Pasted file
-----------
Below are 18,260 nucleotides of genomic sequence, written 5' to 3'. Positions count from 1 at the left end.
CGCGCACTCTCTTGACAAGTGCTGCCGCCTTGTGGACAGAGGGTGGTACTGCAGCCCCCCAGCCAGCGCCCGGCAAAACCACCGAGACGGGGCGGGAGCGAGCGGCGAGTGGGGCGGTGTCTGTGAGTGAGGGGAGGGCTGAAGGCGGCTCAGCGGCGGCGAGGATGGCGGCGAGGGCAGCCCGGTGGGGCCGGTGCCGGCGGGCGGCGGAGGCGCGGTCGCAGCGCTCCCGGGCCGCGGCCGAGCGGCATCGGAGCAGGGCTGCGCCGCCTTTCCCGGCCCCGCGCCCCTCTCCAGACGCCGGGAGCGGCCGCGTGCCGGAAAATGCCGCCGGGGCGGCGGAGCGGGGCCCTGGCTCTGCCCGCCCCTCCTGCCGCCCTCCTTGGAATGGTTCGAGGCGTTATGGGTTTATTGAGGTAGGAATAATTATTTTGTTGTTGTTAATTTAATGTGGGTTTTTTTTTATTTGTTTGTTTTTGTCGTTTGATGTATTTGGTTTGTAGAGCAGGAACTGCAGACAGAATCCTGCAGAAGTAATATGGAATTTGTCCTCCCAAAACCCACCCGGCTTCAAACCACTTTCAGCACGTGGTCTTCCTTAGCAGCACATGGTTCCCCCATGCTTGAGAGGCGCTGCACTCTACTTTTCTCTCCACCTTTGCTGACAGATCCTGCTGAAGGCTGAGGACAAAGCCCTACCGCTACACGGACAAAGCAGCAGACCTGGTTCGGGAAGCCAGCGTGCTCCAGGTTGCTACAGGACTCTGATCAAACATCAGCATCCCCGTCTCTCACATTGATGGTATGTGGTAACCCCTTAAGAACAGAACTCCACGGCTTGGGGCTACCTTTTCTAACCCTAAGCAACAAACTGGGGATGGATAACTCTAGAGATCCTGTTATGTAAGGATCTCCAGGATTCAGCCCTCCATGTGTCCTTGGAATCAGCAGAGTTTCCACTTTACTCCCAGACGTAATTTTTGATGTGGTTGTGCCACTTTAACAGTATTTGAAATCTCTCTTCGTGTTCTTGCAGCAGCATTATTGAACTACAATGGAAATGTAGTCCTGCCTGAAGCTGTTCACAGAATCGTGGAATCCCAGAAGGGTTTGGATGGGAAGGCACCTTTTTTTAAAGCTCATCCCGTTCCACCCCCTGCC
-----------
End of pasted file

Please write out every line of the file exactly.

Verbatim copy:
Below are 18,260 nucleotides of genomic sequence, written 5' to 3'. Positions count from 1 at the left end.
CGCGCACTCTCTTGACAAGTGCTGCCGCCTTGTGGACAGAGGGTGGTACTGCAGCCCCCCAGCCAGCGCCCGGCAAAACCACCGAGACGGGGCGGGAGCGAGCGGCGAGTGGGGCGGTGTCTGTGAGTGAGGGGAGGGCTGAAGGCGGCTCAGCGGCGGCGAGGATGGCGGCGAGGGCAGCCCGGTGGGGCCGGTGCCGGCGGGCGGCGGAGGCGCGGTCGCAGCGCTCCCGGGCCGCGGCCGAGCGGCATCGGAGCAGGGCTGCGCCGCCTTTCCCGGCCCCGCGCCCCTCTCCAGACGCCGGGAGCGGCCGCGTGCCGGAAAATGCCGCCGGGGCGGCGGAGCGGGGCCCTGGCTCTGCCCGCCCCTCCTGCCGCCCTCCTTGGAATGGTTCGAGGCGTTATGGGTTTATTGAGGTAGGAATAATTATTTTGTTGTTGTTAATTTAATGTGGGTTTTTTTTTATTTGTTTGTTTTTGTCGTTTGATGTATTTGGTTTGTAGAGCAGGAACTGCAGACAGAATCCTGCAGAAGTAATATGGAATTTGTCCTCCCAAAACCCACCCGGCTTCAAACCACTTTCAGCACGTGGTCTTCCTTAGCAGCACATGGTTCCCCCATGCTTGAGAGGCGCTGCACTCTACTTTTCTCTCCACCTTTGCTGACAGATCCTGCTGAAGGCTGAGGACAAAGCCCTACCGCTACACGGACAAAGCAGCAGACCTGGTTCGGGAAGCCAGCGTGCTCCAGGTTGCTACAGGACTCTGATCAAACATCAGCATCCCCGTCTCTCACATTGATGGTATGTGGTAACCCCTTAAGAACAGAACTCCACGGCTTGGGGCTACCTTTTCTAACCCTAAGCAACAAACTGGGGATGGATAACTCTAGAGATCCTGTTATGTAAGGATCTCCAGGATTCAGCCCTCCATGTGTCCTTGGAATCAGCAGAGTTTCCACTTTACTCCCAGACGTAATTTTTGATGTGGTTGTGCCACTTTAACAGTATTTGAAATCTCTCTTCGTGTTCTTGCAGCAGCATTATTGAACTACAATGGAAATGTAGTCCTGCCTGAAGCTGTTCACAGAATCGTGGAATCCCAGAAGGGTTTGGATGGGAAGGCACCTTTTTTTAAAGCTCATCCCGTTCCACCCCCTGCC